Dr. Amanda Hooykaas is an instructor with the Department of Geography, Environment & Geomatics, Executive Programs, and the School of Environmental Sciences at the University of Guelph, an adjunct faculty member of the Faculty of Environment at the University of Waterloo, and a Fellow of the Royal Canadian Geographic Society. She earned a BES in Environment and Resource Studies from the University of Waterloo, an MPhil in Human Ecology from College of the Atlantic, Maine, an MSW from Wilfrid Laurier University, and a PhD from the University of Waterloo in Human Geography. Her MSW placement was with CPMHC and during that time wrote the national report, was a key researcher with the national health care provider survey, disseminated research, presented nationally, and co-wrote several peer-reviewed journal articles. She looks forward to continuing to contribute to this important cause.
Hilary Brown, PhD, is an Assistant Professor at the University of Toronto, in the Department of Health & Society (Scarborough Campus) and the Dalla Lana School of Public Health (St. George Campus). She is cross-appointed to the Temerty Faculty of Medicine’s Department of Psychiatry and is an Adjunct Scientist at Women’s College Hospital and ICES. Dr. Brown holds a Tier 2 Canada Research Chair in Disability & Reproductive Health. Her research program uses epidemiologic methods to examine maternal and child health and mental health across the life course, with a particular focus on populations with disabilities and chronic disease, health equity, and the social determinants of health.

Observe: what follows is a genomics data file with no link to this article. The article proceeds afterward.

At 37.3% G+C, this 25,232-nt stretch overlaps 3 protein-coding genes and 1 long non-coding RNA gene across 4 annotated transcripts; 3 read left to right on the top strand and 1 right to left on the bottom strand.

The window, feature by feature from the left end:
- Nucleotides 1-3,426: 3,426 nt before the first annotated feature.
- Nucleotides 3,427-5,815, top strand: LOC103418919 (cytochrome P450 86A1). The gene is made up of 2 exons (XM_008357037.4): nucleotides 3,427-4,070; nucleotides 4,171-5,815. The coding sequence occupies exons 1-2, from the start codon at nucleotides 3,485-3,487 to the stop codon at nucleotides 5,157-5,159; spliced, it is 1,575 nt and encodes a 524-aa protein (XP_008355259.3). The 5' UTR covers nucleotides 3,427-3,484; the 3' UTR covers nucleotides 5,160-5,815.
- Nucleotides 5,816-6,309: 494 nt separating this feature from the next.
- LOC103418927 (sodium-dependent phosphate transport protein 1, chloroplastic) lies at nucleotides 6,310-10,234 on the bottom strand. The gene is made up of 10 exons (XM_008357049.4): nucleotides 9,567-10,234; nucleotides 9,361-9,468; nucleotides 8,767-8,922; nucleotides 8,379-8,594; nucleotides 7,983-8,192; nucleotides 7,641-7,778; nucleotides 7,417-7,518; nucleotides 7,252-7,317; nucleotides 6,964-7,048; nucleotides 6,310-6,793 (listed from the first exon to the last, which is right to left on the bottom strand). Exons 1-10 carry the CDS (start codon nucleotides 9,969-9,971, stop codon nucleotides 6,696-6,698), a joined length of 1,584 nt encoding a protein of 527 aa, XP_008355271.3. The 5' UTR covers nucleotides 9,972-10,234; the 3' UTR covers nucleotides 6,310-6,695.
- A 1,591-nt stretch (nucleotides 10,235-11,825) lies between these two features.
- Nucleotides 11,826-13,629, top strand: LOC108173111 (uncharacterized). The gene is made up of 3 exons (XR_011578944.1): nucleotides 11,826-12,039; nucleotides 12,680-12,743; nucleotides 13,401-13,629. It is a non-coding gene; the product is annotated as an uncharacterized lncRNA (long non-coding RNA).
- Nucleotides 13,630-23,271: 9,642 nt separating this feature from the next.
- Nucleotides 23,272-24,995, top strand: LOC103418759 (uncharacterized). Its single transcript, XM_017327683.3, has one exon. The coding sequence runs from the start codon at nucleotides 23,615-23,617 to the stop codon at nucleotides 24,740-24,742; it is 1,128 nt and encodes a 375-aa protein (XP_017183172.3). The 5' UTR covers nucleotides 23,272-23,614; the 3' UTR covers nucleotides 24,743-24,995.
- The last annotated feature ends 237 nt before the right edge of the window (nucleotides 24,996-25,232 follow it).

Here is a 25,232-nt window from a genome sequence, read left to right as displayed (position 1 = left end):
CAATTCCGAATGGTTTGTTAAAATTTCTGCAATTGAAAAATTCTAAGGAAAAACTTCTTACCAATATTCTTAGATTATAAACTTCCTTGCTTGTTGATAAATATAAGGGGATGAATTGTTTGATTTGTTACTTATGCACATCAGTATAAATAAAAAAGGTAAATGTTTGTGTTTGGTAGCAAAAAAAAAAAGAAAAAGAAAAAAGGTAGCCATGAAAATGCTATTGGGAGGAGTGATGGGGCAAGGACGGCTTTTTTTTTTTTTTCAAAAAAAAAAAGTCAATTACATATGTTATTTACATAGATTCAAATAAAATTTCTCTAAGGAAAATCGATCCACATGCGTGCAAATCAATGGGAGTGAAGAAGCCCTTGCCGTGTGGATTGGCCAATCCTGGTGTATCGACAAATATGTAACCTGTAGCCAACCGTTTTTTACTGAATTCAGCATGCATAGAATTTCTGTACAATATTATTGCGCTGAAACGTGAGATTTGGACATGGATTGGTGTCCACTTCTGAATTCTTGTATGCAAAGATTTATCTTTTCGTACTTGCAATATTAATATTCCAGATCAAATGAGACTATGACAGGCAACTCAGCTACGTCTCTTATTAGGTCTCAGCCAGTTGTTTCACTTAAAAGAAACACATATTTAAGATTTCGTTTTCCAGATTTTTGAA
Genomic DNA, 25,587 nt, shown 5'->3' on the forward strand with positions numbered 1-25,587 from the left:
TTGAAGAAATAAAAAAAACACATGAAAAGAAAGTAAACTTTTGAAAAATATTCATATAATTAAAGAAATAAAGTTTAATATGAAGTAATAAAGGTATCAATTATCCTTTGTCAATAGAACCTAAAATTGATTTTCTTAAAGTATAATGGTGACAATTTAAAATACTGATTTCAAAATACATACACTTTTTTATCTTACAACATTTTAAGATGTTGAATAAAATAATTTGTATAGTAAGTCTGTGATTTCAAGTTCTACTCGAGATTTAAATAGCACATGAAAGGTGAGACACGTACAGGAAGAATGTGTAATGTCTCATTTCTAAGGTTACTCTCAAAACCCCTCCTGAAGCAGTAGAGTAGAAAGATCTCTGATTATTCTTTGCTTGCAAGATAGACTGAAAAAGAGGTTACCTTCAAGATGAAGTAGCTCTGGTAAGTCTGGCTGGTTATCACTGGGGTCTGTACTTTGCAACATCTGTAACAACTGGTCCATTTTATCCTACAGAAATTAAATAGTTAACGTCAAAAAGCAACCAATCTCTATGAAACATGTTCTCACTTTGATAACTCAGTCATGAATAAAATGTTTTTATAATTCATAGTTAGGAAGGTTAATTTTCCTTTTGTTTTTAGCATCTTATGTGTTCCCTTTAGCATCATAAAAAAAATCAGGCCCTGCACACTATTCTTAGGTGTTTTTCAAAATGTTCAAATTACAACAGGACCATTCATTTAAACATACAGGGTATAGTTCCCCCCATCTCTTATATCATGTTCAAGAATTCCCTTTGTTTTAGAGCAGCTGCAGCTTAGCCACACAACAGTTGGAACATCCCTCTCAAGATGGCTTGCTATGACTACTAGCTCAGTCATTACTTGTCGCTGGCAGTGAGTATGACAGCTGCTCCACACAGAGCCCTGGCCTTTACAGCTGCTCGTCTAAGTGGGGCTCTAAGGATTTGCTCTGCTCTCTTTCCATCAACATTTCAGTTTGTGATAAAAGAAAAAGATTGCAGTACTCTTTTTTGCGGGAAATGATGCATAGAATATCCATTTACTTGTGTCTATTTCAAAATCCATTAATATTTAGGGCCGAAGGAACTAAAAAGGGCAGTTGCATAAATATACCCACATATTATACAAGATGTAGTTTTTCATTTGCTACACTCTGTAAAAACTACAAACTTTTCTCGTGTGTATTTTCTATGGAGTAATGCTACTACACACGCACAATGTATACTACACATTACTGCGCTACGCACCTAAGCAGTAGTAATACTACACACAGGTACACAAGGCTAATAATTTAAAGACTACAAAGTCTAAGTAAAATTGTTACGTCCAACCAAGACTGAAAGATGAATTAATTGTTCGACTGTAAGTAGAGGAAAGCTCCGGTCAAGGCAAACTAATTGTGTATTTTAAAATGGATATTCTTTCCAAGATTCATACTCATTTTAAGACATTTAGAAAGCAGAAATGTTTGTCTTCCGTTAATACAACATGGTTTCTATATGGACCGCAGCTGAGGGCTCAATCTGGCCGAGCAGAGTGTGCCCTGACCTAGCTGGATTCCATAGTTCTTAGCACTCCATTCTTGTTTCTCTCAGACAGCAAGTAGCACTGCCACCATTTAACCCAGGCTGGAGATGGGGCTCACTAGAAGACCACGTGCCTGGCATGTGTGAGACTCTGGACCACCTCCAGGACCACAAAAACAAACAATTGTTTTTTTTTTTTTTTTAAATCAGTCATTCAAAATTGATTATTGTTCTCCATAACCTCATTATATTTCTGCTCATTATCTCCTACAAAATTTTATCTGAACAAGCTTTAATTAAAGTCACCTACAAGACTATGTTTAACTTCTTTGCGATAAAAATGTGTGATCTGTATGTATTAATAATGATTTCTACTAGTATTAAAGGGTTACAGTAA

Dr. Hicks received a dual-title Ph.D. in Social Work (Clinical Concentration) and Infant Mental Health from Wayne State University. She is also a Licensed Clinical Social Worker and a Certified Perinatal Mental Health therapist (PMH-C) and has a private practice in Denver, CO. She is licensed in Colorado and Michigan and can offer online therapy in both locations. She is trained in Interpersonal Therapy, Mindfulness-Based Cognitive Therapy, EMDR, CBT, trauma-informed yoga therapy and integrates mind-body approaches into treatment with her clients. She also offers prenatal yoga, prenatal yoga teacher trainings and Mindfulness-Based Stress Reduction classes.
Dr. Hicks is currently a researcher at University of Colorado in Boulder as part of the Renée Crown Wellness Institute. She is working with Sona Dimidjian, Ph.D., Zindel Segal, Ph.D. and Lee Cohen, M.D. on a study that investigates if a web-based Mindfulness intervention (MBCT for pregnancy) can improve depressive relapse in pregnant women. She is additionally Adjunct Faculty at the University of Denver in the Master of Social Work program.